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After the Fall - Charity Norman

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2 Reviews

Author: Charity Norman / Paperback / 366 Pages / Book is published 2012-12-01 by Allen & Unwin

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    2 Reviews
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      05.07.2013 17:26
      Very helpful



      A good story that had me gripped

      After the Fall by Charity Norman

      I was loaned this book by a friend and have to admit had I seen the cover in a shop and read the title I probably would not have bought it. The cover shows a couple of little boys running in the sea at the beach.

      The catchline is "What do you do when your family's dream becomes nightmare?"
      Also on the front is this line " Will appeal to devotees of Joanna Trollope and Jodi Piccoult... Norman is hot on their heels." Daily Mail

      I quite like Jodi Piccoult but find Joanna Trollope a bit bleuh personally so that would not have made me more inclined to buy this.I think this statement is actually quite wrong as this story is nothing like either of those in my view, but more Piccoult that Trollope..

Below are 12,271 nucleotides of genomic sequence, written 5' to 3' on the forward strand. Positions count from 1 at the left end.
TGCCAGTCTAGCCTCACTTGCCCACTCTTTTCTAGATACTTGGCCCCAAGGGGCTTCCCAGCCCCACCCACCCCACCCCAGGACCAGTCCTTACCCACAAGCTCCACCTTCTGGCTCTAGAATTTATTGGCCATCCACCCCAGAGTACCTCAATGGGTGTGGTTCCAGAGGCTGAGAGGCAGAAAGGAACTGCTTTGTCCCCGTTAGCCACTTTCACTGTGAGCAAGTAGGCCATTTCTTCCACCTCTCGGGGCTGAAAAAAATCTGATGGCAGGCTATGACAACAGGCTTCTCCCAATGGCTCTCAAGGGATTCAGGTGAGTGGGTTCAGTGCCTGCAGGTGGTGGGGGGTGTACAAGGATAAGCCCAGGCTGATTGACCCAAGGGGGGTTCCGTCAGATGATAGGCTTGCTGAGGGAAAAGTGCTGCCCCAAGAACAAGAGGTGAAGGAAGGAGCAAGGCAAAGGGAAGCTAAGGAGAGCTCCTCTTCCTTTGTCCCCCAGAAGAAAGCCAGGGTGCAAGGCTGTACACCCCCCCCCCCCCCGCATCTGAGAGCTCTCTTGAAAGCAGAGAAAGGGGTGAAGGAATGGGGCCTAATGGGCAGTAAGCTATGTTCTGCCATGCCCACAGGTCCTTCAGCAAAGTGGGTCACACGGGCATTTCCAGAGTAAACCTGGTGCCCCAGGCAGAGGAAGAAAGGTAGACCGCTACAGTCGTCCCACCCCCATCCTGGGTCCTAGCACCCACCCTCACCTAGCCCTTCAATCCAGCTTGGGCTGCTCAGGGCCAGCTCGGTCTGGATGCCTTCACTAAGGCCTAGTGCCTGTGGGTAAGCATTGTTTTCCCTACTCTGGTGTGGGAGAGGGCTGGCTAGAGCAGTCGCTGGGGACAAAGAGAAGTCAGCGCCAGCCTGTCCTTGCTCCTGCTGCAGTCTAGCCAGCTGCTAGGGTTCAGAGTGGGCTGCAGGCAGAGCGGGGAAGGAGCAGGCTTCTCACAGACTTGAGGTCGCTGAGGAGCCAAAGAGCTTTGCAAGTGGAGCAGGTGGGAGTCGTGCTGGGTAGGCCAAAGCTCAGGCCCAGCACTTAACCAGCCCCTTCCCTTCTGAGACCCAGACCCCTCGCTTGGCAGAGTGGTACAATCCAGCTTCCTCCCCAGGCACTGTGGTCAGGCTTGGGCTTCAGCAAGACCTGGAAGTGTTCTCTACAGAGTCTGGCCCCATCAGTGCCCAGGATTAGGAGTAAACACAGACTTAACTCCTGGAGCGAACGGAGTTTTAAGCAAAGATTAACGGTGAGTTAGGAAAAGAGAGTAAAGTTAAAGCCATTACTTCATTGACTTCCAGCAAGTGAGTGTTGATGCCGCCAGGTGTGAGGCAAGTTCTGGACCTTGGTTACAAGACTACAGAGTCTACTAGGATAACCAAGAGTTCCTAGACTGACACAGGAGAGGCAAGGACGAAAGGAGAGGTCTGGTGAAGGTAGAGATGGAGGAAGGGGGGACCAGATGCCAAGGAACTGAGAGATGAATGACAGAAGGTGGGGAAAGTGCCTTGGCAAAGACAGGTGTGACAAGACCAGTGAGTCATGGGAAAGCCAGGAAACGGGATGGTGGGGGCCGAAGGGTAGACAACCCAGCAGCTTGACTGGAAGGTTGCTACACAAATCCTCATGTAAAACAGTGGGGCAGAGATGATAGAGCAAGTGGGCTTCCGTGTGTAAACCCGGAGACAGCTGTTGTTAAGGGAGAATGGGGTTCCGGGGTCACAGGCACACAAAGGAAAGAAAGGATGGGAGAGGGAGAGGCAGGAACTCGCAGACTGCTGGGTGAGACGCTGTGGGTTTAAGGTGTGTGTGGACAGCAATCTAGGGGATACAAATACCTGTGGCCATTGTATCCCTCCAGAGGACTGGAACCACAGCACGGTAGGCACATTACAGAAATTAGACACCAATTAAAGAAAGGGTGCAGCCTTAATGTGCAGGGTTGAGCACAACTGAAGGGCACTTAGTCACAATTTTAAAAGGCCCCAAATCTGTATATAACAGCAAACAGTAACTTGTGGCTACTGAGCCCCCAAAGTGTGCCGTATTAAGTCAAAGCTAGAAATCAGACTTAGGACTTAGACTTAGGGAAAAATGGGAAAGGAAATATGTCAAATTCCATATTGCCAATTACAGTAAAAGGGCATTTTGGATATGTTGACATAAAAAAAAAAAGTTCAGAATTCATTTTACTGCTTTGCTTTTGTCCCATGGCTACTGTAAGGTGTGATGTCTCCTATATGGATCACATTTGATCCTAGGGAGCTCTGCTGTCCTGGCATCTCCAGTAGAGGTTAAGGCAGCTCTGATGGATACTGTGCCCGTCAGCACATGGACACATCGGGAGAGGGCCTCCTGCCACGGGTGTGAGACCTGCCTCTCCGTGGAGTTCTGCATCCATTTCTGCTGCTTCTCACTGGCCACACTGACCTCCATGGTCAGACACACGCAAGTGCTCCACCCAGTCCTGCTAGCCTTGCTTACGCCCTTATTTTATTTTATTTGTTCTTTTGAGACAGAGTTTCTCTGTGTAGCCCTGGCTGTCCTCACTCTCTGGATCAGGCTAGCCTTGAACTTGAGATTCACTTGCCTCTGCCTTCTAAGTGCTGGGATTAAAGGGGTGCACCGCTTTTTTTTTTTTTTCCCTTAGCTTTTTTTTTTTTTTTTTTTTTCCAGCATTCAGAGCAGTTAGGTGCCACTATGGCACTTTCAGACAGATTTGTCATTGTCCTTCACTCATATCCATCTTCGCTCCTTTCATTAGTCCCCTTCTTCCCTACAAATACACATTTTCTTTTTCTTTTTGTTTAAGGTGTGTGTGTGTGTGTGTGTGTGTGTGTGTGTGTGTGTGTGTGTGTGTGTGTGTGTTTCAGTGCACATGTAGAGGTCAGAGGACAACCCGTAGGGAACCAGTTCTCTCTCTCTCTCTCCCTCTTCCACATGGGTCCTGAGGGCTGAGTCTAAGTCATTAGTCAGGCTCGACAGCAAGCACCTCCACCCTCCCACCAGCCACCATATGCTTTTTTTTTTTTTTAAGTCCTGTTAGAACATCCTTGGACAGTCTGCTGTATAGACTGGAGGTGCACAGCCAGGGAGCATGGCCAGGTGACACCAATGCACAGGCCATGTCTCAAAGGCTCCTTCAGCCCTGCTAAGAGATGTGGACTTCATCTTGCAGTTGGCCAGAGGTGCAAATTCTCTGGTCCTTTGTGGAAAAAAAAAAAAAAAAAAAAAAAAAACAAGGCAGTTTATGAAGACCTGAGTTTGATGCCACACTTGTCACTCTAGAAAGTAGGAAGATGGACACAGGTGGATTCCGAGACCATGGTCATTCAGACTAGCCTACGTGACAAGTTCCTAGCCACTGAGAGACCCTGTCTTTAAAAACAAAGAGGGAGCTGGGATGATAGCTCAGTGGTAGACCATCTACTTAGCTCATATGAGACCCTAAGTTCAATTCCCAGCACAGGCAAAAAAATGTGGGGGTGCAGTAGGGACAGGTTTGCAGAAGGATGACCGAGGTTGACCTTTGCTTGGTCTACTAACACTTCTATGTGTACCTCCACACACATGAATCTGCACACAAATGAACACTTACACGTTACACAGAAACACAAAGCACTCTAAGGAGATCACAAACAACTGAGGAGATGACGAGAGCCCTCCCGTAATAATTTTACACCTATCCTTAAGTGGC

This was apparently a Richard and Judy Book Club Pick and I have enjoyed some of their choices in the past but do not necessarily rush to get each and every one.


      This is apparently Charity Norman's second book, her first was called 'Freeing Grace' and I will be looking for that in the next few weeks. She was born in Uganda and brought up in the UK. She has spent some years travelling and after working as a barrister for years she wanted to spend more time with her children. In 2002 she and her family to moved to New Zealand.


      Like the author this family move to New Zealand. Martha married to Kit who has lost his job and rapidly becoming an alcoholic. The move to New Zealand is their chance for a fresh start. Martha has a job offer that gives them the chance. Kit the husband will become the artist he always wanted to be The twins aged five will grow up in a country with wide open spaces and lots of fresh air. The only one not keen is sixteen year old Sacha who doesn't want to leave her boy friend, school friends and rest of the family.